|Author Name||MIYAGAWA Tsutomu (Faculty Fellow, RIETI) /OZAKI Masahiko (Senior Fellow, RIETI) /KAWAKAMI Atsushi (Gakushuin University) /EDAMURA Kazuma (Hitotsubashi University)
|Creation Date/NO.||December 2008 08-J-062|
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In tandem with the advance of IT usage in the economy and society, it is becoming more widely recognized that for greater IT usage to lead to higher productivity it is essential not only to increase the amount of IT equipment, but also for corporate organizations and human resources to correspond with new technological innovation of the kind represented by the enhanced use of IT. Based on this perception, in this paper we emulate the company interviews conducted by Bloom and Van Reenen (2007) by carrying out an independent interview-based survey of firms' organizational management and human resource management. Using the results of those interviews, we then quantify them by awarding higher scores when organizational goals are more diffused between the upper echelons and the workplace, when organizational reforms have been implemented in recent years, and also when companies have human resource management that respond quickly to individuals' job performances.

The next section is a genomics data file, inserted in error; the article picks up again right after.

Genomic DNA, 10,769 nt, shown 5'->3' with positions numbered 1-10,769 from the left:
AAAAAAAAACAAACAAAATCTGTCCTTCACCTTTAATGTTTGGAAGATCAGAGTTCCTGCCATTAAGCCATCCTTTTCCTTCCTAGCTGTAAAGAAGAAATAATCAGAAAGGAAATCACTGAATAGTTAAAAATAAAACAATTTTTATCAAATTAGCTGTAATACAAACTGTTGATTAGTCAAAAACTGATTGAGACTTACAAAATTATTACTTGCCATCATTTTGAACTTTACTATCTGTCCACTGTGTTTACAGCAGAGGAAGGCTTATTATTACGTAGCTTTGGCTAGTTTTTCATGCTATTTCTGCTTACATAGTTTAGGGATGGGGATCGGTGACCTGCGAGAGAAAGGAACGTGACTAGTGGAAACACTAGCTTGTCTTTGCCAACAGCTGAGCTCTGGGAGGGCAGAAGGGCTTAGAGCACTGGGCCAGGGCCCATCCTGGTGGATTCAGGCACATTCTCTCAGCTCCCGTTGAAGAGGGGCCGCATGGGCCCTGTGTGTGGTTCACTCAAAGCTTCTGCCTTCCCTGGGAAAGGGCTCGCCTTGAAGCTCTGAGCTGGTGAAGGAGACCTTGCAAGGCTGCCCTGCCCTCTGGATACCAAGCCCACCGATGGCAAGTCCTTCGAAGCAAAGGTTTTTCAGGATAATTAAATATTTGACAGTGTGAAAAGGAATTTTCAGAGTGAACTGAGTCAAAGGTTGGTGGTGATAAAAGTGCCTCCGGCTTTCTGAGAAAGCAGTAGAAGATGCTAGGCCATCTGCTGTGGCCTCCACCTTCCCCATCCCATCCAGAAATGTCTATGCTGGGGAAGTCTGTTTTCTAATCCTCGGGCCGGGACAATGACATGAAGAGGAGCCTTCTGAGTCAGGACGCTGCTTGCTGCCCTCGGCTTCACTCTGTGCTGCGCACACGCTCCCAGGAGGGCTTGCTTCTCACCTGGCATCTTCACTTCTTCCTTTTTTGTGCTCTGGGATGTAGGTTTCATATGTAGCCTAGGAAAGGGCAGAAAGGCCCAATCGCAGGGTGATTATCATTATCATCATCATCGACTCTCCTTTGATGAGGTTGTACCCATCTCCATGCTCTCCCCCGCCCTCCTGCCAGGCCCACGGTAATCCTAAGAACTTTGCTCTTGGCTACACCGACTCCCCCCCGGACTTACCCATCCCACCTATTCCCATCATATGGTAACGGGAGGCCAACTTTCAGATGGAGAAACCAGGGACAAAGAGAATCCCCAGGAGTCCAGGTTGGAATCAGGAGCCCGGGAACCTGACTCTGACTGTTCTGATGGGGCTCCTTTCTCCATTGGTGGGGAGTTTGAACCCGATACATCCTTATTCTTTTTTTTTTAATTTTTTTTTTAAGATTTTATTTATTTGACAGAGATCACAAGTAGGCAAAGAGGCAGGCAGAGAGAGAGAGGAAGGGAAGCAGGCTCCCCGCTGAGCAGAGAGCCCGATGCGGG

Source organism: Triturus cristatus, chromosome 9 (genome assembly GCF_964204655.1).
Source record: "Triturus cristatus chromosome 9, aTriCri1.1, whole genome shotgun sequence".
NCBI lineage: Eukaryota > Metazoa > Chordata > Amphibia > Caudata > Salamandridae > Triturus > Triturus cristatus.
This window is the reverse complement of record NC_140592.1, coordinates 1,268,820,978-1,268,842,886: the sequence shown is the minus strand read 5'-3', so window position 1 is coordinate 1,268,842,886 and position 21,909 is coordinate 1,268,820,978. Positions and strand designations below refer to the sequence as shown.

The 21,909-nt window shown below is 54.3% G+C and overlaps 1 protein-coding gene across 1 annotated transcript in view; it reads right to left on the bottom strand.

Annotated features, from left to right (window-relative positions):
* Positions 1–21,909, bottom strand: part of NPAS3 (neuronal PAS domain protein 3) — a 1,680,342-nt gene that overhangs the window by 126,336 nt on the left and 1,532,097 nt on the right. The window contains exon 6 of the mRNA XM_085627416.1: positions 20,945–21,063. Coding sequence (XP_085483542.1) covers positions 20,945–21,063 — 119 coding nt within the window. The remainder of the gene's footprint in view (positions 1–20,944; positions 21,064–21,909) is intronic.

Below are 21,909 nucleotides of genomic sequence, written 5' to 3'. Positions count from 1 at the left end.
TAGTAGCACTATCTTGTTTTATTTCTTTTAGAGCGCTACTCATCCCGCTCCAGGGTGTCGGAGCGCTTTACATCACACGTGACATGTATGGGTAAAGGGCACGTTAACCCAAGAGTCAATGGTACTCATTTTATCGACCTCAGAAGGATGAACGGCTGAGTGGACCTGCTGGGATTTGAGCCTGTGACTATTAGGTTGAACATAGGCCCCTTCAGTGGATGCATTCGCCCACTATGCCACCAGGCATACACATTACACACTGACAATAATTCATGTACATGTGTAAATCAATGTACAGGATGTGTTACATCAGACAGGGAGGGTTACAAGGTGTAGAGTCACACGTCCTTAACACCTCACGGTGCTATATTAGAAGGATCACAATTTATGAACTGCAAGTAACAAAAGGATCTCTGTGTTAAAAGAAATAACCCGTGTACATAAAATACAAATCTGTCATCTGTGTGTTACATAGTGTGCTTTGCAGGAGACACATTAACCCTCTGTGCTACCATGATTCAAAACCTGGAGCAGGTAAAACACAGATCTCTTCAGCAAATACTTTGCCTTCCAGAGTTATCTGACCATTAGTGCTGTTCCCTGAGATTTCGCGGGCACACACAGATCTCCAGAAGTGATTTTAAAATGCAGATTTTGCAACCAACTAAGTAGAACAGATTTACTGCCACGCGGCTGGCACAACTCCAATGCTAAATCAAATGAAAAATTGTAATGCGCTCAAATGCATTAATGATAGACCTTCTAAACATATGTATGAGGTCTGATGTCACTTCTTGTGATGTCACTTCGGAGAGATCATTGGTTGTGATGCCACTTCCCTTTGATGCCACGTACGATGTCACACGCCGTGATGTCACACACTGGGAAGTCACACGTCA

Our survey covers 151 Tokyo-based firms in four industries in the manufacturing sector (electrical machinery, equipment and supplies manufacturing; information and communications electronics equipment manufacturing; motor vehicles, parts and accessories manufacturing; and precision instruments and machinery manufacturing) and three in the service sector (video picture and sound information production, information services, and retailing), and the results of this survey show that the largest number of companies have scores that are close to the overall median. Broken down by industry, in the manufacturing industry there are numerous companies that have high scores with respect to organization, but with regard to human resources there are also many companies that are conservative. In the retailing industry, meanwhile, there are numerous companies that are flexible with regard to human resources. Examining the relationship between these scores and corporate performance, we find that estimates based only on the arithmetic average of the scores produce no significant results. Nevertheless, significant results are achieved with regard to cross terms between scores and a dummy at two years after organizational reform. This is the same when taking the main components and regarding them as explained variables. Given this, simply having transparency in an organization and flexibility in its personnel management system will not lead to greater productivity; if the degree of transparency of an organization is higher at least two years after it undergoes reforms, and the human resources management is made flexible, its impact will be to enhance productivity.